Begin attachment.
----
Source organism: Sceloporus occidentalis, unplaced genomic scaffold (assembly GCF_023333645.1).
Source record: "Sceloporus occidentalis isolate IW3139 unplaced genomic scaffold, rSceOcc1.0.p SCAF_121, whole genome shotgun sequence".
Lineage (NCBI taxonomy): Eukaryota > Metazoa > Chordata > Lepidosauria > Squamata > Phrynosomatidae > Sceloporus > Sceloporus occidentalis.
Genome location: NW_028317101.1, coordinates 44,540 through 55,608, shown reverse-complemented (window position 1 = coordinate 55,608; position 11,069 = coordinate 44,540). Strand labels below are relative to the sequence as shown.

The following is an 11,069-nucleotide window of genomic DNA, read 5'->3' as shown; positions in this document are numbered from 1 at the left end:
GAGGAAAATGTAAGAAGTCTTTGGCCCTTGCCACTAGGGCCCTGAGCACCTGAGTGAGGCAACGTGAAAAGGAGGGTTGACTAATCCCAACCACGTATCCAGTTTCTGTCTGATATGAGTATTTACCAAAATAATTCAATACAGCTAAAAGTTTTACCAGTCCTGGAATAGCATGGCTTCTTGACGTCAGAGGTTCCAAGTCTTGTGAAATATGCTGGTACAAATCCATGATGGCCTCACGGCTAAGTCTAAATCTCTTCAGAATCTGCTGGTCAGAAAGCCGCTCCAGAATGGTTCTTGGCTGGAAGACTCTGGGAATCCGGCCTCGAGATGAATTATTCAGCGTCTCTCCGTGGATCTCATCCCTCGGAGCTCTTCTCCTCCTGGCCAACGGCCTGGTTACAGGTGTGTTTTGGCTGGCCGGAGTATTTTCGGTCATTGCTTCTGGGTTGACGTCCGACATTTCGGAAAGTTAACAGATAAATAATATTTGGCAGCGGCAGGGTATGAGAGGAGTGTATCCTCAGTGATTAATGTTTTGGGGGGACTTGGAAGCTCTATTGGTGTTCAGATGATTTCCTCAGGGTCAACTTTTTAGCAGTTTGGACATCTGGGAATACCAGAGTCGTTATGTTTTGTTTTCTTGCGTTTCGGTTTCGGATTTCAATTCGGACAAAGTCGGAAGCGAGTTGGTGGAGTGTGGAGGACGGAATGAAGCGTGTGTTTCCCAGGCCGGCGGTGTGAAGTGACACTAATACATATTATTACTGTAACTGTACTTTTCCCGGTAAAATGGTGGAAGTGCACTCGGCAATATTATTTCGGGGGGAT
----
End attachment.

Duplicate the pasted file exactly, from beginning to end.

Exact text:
Source organism: Sceloporus occidentalis, unplaced genomic scaffold (assembly GCF_023333645.1).
Source record: "Sceloporus occidentalis isolate IW3139 unplaced genomic scaffold, rSceOcc1.0.p SCAF_121, whole genome shotgun sequence".
Lineage (NCBI taxonomy): Eukaryota > Metazoa > Chordata > Lepidosauria > Squamata > Phrynosomatidae > Sceloporus > Sceloporus occidentalis.
Genome location: NW_028317101.1, coordinates 44,540 through 55,608, shown reverse-complemented (window position 1 = coordinate 55,608; position 11,069 = coordinate 44,540). Strand labels below are relative to the sequence as shown.

The following is an 11,069-nucleotide window of genomic DNA, read 5'->3' as shown; positions in this document are numbered from 1 at the left end:
GAGGAAAATGTAAGAAGTCTTTGGCCCTTGCCACTAGGGCCCTGAGCACCTGAGTGAGGCAACGTGAAAAGGAGGGTTGACTAATCCCAACCACGTATCCAGTTTCTGTCTGATATGAGTATTTACCAAAATAATTCAATACAGCTAAAAGTTTTACCAGTCCTGGAATAGCATGGCTTCTTGACGTCAGAGGTTCCAAGTCTTGTGAAATATGCTGGTACAAATCCATGATGGCCTCACGGCTAAGTCTAAATCTCTTCAGAATCTGCTGGTCAGAAAGCCGCTCCAGAATGGTTCTTGGCTGGAAGACTCTGGGAATCCGGCCTCGAGATGAATTATTCAGCGTCTCTCCGTGGATCTCATCCCTCGGAGCTCTTCTCCTCCTGGCCAACGGCCTGGTTACAGGTGTGTTTTGGCTGGCCGGAGTATTTTCGGTCATTGCTTCTGGGTTGACGTCCGACATTTCGGAAAGTTAACAGATAAATAATATTTGGCAGCGGCAGGGTATGAGAGGAGTGTATCCTCAGTGATTAATGTTTTGGGGGGACTTGGAAGCTCTATTGGTGTTCAGATGATTTCCTCAGGGTCAACTTTTTAGCAGTTTGGACATCTGGGAATACCAGAGTCGTTATGTTTTGTTTTCTTGCGTTTCGGTTTCGGATTTCAATTCGGACAAAGTCGGAAGCGAGTTGGTGGAGTGTGGAGGACGGAATGAAGCGTGTGTTTCCCAGGCCGGCGGTGTGAAGTGACACTAATACATATTATTACTGTAACTGTACTTTTCCCGGTAAAATGGTGGAAGTGCACTCGGCAATATTATTTCGGGGGGAT